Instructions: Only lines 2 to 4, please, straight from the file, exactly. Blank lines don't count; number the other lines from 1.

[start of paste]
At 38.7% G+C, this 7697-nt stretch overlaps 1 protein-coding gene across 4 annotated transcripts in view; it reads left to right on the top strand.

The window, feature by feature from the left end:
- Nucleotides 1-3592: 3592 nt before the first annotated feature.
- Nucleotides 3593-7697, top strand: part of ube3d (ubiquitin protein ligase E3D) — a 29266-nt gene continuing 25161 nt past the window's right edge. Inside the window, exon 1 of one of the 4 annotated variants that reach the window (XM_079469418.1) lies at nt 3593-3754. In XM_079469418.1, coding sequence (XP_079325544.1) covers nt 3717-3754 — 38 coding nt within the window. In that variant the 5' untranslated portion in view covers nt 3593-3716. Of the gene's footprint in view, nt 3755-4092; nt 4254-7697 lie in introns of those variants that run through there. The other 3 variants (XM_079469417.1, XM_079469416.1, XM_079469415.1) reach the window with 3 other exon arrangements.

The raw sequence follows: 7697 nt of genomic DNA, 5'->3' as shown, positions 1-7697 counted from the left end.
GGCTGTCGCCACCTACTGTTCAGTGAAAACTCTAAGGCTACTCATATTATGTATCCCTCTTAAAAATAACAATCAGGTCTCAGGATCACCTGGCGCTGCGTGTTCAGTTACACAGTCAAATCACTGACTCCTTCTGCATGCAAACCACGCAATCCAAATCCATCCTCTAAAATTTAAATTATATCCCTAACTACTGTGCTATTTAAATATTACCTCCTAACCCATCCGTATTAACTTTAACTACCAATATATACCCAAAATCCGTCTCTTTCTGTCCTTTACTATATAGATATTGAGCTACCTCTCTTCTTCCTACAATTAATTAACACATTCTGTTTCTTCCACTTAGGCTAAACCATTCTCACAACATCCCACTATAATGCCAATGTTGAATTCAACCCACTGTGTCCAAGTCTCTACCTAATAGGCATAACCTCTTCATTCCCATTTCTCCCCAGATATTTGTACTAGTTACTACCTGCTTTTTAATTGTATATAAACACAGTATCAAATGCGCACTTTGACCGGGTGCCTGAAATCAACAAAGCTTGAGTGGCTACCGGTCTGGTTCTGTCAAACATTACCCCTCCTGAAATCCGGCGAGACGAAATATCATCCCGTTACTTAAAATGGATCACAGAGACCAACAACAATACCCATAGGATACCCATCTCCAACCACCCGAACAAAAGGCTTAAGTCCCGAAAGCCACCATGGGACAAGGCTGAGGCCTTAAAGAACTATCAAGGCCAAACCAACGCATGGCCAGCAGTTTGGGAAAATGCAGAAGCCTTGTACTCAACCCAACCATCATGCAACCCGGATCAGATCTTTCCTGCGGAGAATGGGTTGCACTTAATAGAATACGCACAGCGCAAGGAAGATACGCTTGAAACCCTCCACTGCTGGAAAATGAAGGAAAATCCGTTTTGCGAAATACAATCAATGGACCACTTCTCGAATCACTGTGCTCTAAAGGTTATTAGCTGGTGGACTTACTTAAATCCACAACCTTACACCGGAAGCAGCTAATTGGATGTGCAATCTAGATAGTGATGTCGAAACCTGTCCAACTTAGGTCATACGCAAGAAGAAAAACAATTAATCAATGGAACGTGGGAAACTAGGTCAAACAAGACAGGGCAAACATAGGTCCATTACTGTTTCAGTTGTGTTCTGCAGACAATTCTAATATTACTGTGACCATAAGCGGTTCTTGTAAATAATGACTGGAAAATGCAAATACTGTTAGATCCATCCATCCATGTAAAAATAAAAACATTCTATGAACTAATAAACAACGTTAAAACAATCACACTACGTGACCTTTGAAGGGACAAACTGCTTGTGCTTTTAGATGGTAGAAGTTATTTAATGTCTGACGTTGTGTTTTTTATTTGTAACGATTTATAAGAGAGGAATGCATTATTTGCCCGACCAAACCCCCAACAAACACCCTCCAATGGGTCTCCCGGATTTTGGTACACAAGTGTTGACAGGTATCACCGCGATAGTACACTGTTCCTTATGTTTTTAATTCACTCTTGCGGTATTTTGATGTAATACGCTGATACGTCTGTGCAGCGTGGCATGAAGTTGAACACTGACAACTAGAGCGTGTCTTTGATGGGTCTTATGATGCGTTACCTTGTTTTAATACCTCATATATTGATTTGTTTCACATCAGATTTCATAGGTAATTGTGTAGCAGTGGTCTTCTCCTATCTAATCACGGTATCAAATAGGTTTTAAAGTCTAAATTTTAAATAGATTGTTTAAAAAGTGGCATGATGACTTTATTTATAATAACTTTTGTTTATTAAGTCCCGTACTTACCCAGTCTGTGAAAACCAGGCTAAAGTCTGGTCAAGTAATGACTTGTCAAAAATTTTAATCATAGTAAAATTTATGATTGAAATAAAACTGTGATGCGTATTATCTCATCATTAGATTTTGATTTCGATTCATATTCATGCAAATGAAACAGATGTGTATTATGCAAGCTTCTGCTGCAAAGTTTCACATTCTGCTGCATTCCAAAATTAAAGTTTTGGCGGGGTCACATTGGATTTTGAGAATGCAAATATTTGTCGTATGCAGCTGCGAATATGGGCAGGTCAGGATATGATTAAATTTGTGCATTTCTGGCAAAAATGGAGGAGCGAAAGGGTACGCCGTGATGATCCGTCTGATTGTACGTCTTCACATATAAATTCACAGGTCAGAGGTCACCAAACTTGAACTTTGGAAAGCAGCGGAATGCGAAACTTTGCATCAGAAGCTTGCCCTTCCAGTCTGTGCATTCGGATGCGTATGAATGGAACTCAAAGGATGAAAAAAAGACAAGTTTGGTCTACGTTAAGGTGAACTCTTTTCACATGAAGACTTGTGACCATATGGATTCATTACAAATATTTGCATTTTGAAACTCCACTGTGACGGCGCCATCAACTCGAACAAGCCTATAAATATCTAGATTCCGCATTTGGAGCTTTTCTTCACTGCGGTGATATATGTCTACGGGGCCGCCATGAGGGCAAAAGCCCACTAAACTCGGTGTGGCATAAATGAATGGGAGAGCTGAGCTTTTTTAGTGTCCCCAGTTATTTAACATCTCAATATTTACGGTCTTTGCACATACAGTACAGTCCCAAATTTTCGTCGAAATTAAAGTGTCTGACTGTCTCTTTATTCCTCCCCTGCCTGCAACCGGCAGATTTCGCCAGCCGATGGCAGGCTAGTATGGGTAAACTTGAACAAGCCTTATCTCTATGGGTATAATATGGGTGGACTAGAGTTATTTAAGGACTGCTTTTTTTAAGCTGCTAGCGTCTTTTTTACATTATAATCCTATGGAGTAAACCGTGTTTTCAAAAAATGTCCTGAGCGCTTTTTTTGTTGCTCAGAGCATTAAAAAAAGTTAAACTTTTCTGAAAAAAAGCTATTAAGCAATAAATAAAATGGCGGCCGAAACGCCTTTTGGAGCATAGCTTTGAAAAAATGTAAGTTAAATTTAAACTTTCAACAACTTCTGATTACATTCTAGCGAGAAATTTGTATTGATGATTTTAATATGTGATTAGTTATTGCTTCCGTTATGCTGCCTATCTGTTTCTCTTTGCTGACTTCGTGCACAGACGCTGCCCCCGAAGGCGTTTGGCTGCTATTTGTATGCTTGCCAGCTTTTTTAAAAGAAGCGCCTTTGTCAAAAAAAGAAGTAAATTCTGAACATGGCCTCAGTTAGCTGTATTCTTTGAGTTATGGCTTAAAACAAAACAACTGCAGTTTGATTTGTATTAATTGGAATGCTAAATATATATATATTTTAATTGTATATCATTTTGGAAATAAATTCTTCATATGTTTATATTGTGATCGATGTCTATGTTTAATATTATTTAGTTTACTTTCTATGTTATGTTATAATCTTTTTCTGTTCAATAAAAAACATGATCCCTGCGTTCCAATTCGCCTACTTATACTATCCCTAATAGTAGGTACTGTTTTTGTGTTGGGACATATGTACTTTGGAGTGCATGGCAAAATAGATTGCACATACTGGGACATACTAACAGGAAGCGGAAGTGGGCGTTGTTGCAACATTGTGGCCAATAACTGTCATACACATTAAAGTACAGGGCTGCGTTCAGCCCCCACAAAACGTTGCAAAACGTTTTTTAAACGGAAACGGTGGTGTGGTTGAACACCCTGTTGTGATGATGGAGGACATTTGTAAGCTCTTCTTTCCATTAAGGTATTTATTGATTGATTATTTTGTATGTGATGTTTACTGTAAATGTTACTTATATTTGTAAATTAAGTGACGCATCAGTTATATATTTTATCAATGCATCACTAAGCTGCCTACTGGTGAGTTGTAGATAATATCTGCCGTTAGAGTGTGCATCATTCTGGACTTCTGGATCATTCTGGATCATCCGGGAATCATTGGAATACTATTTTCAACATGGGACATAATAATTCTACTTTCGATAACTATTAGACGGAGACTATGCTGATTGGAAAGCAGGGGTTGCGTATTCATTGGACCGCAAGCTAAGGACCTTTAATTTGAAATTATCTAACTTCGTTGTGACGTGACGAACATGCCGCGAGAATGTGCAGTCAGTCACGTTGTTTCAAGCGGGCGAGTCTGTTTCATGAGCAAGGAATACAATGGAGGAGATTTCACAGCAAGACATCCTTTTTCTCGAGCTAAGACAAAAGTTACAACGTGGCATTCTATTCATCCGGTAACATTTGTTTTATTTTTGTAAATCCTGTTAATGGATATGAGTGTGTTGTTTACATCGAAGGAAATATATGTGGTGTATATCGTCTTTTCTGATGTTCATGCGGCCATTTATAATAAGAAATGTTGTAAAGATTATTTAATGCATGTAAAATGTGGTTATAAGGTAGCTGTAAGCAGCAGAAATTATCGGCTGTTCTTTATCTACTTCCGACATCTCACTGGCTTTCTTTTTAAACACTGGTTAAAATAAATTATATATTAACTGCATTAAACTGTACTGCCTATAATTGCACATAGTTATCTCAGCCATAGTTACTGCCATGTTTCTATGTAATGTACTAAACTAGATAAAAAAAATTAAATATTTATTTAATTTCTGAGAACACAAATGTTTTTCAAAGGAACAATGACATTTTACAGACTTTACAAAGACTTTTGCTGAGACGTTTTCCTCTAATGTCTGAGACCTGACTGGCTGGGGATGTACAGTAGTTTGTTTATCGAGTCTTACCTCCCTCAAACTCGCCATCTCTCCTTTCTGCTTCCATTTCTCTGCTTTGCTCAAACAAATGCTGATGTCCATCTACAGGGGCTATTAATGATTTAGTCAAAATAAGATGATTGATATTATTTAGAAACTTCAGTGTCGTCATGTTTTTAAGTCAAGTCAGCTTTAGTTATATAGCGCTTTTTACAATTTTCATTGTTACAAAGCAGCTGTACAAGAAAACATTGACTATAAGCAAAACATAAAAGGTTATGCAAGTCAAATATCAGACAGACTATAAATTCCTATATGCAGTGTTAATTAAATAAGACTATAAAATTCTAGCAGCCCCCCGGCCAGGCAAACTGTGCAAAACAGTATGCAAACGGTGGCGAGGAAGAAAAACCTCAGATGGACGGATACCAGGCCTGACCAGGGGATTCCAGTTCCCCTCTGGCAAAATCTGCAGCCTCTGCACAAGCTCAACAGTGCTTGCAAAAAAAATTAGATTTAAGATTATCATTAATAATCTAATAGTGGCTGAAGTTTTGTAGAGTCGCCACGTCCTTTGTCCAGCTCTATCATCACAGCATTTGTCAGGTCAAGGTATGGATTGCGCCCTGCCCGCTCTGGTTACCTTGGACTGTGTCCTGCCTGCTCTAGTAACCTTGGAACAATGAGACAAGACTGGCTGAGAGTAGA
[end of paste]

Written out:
The window, feature by feature from the left end:
- Nucleotides 1-3592: 3592 nt before the first annotated feature.
- Nucleotides 3593-7697, top strand: part of ube3d (ubiquitin protein ligase E3D) — a 29266-nt gene continuing 25161 nt past the window's right edge. Inside the window, exon 1 of one of the 4 annotated variants that reach the window (XM_079469418.1) lies at nt 3593-3754. In XM_079469418.1, coding sequence (XP_079325544.1) covers nt 3717-3754 — 38 coding nt within the window. In that variant the 5' untranslated portion in view covers nt 3593-3716. Of the gene's footprint in view, nt 3755-4092; nt 4254-7697 lie in introns of those variants that run through there. The other 3 variants (XM_079469417.1, XM_079469416.1, XM_079469415.1) reach the window with 3 other exon arrangements.